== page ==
It paid off. The story proved a success. Not only because of the awards and the numerous reviews but mostly because of the satisfied readers … So, as a conclusion, I won’t tell you what makes it different from the rest. I want my readers to discover it for themselves. And I promise you it’s not the kind of surprise that goes BANG! It creeps on you slowly.
White Cat then asked Costi to elaborate on his earlier comment about the difference between European and American genre writing. Here’s what Costi said:
Sure. In my opinion there are two major differences. The first one is of perception. In Europe we read fiction works by writers from over seventy countries from all around the world. That is over seventy different cultures in which their authors write stories without worrying that maybe a foreign reader would not understand a certain social, political or cultural event, or a certain attitude, habit or tradition.
Yes, maybe the South American characters act according to a different code of social conduct than Romanians, or maybe French characters’ attitude is strange for a Bulgarian reader, or Chinese motivations are weird to Greeks. But if the story or the characters are gripping enough, all those things don’t stop us from getting the underlying concept from the context and we just keep reading.
The stories we read can take place in real cities or villages from different and unfamiliar parts of the world. Usually the European writer doesn’t care that his readers may have never been in his city and he keeps telling the story as if all his readers are his co-nationals, or even his neighbours.
We embrace the exotic, the foreign, the strange, the unknown… the alien.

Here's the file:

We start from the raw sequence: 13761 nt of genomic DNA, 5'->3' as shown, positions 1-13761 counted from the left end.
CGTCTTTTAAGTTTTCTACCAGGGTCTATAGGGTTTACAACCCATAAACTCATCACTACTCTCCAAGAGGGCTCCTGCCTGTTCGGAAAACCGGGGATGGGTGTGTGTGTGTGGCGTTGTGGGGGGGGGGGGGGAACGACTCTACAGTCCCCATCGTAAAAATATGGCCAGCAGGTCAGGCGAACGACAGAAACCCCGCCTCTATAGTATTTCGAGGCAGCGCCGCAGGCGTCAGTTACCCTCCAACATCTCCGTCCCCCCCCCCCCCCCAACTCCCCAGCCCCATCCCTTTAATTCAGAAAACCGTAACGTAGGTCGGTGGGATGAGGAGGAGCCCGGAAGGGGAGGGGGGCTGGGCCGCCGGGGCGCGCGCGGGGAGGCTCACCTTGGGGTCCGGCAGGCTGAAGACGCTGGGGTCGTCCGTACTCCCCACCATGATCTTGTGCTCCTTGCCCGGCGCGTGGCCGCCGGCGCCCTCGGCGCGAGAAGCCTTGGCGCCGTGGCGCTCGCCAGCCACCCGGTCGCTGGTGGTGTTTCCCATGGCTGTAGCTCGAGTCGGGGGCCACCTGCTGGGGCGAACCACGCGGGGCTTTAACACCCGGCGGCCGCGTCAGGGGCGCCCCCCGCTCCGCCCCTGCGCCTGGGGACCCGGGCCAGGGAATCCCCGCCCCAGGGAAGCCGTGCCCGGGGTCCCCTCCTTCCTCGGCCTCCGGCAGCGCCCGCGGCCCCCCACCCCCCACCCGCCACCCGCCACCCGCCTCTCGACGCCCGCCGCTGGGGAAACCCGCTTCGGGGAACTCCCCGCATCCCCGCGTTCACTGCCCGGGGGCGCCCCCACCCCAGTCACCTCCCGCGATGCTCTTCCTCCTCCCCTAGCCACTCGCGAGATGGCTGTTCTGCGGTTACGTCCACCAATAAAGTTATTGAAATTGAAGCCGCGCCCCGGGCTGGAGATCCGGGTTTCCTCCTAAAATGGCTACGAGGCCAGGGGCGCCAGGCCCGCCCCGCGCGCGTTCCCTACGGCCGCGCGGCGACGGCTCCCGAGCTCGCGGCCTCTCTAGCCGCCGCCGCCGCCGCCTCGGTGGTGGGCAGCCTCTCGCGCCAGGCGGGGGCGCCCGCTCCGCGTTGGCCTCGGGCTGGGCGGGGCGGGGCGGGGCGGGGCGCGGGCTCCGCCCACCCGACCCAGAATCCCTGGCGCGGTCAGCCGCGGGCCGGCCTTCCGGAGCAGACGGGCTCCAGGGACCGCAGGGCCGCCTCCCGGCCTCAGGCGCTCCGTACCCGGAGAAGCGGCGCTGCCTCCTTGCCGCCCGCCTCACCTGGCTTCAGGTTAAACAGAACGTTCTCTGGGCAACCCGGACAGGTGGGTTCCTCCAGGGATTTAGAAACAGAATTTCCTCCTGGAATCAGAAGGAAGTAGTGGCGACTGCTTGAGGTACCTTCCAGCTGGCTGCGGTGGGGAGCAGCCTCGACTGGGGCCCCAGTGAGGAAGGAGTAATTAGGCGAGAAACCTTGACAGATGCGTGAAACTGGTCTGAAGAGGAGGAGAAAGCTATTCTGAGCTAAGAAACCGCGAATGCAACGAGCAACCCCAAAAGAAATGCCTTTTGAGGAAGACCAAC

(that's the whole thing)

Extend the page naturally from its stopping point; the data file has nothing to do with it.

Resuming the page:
American editors have rejected translating huge names from European speculative fiction because they’re considered too strange and not easily understood by North American readers. Because the North American readership has read only North American genre writers for the past fifty years and they wouldn’t accept something different than an American way of perceiving reality and interpreting information. Something that may be too far from the North American system of values.
“But they’re readers of Science Fiction! I mean, they read Science Fiction or Fantasy because they want to be transported to different worlds. You mean that the American readers better understand a story happening on a strange planet or in the underworld, but they will find it difficult to follow a story happening in Bruges, or Warsaw?” I replied.
North American editors don’t appear to have that confidence in their readers. I, on the other hand, have that confidence. It has been proven to me over and over again, that the true SF&F reader, European or North American, is thirsty for new and exotic, and strange, and alien.
The second aspect is technical. It’s about the writing techniques, the story structure, the point of view approach, and so on. It’s an aspect I will not detail here. Suffice to say that while in North America a writer is supposed to write according to a certain and more strict system of technical rules if she’s to be accepted by professional markets, in Europe the editors don’t care if the writer abides by the rules or breaks them, as long as it’s good writing and the readers want more of that author.